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I came across an upcoming book that might interest you.
It is titled Bootstrapping Machine Learning by Louis Dorard, PhD. A 40-page sample is provided and I enjoyed it. I think the final book will be a valuable read.
Louis takes the position that machine learning is commoditized to the point where if you are an application developer, you don’t need to learn machine learn ing algorithms, you only need to learn machine learning APIs.
Nowadays, anyone is in a position to exploit the power of Machine Learning algorithms with minimal coding experience and with the use of Prediction APIs
I like this approach and I advocate it for non-programmers. It is a sign of the maturing of the field that we can start to clearly differentiate the machine learning researcher from the machine learning practitioner and even the application developer. If you are a programmer you create applications, you don’t need to concern yourself with the esoteric details of programming language design. The same with machine learning versus algorithm algorithm research.
The sample does not touch on prediction APIs, but does provide background on the structure of the book, on machine learning as it relates to artificial intelligence, motivating examples of machine learning and a worked example.
Machine Learning Powered Applications
Examples of machine learning powered applications are described to motivate the desire and need to master prediction APIs:
- Amazon: the use of personalized recommendations made to users based on prior purchases. Also Nextflix for moving and Spotify for music are mentioned.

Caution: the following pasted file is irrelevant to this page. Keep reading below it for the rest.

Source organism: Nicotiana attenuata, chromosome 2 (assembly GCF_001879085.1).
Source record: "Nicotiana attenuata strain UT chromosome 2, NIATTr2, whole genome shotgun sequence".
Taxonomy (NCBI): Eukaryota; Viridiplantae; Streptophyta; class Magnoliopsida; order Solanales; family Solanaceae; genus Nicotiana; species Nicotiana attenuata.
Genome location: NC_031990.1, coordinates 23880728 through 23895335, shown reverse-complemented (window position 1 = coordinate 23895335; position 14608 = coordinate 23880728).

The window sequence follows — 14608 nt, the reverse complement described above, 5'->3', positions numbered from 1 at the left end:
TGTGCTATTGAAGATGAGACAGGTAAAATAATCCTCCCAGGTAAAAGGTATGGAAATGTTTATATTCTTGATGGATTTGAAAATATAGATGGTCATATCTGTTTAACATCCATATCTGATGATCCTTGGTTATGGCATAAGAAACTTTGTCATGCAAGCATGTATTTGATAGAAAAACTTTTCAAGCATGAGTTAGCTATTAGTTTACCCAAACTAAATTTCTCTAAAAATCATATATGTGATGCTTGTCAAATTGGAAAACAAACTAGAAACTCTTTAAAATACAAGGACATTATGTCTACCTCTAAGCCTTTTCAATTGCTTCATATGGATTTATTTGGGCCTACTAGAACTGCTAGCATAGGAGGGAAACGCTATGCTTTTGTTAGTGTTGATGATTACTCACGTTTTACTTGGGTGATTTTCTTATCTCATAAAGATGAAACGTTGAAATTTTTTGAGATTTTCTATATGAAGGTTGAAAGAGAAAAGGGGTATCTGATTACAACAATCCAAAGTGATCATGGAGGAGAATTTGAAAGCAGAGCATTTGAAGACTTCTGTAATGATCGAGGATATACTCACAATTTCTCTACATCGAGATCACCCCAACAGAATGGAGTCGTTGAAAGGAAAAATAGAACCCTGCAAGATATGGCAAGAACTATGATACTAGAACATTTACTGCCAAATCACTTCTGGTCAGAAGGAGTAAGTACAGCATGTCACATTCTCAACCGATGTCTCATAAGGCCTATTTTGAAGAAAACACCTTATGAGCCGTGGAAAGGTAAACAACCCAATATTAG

- Gmail: the priority inbox separating promotions and important email.
- Siri: the voice commands and information retrieval capability on iDevices like the iPhone.
- Facebook: the face recognition in photo part of the Facebook app.
When Machine Learning Fails
Louis works through an example using the Iris flower dataset as the context (the hello world of machine learning as he calls it). In this section he usefully highlights examples when machine learning can fail:
- Generalization: When there are too few examples to generalize or the examples provided are not representative of the underlying data population.
- Class Separation: When the classes cannot be meaningfully separated either linearly or non-linearly.
- Noise: When bias, errors or systematic noise are introduced in the collection of examples from which a machine learning system is trained.
More details of this are provided in his blog post of the same name.
The title of the book again is Bootstrapping Machine Learning: A guide to using Prediction APIs, with the tag line: “Exploit the value of your data. Create better, smarter apps.”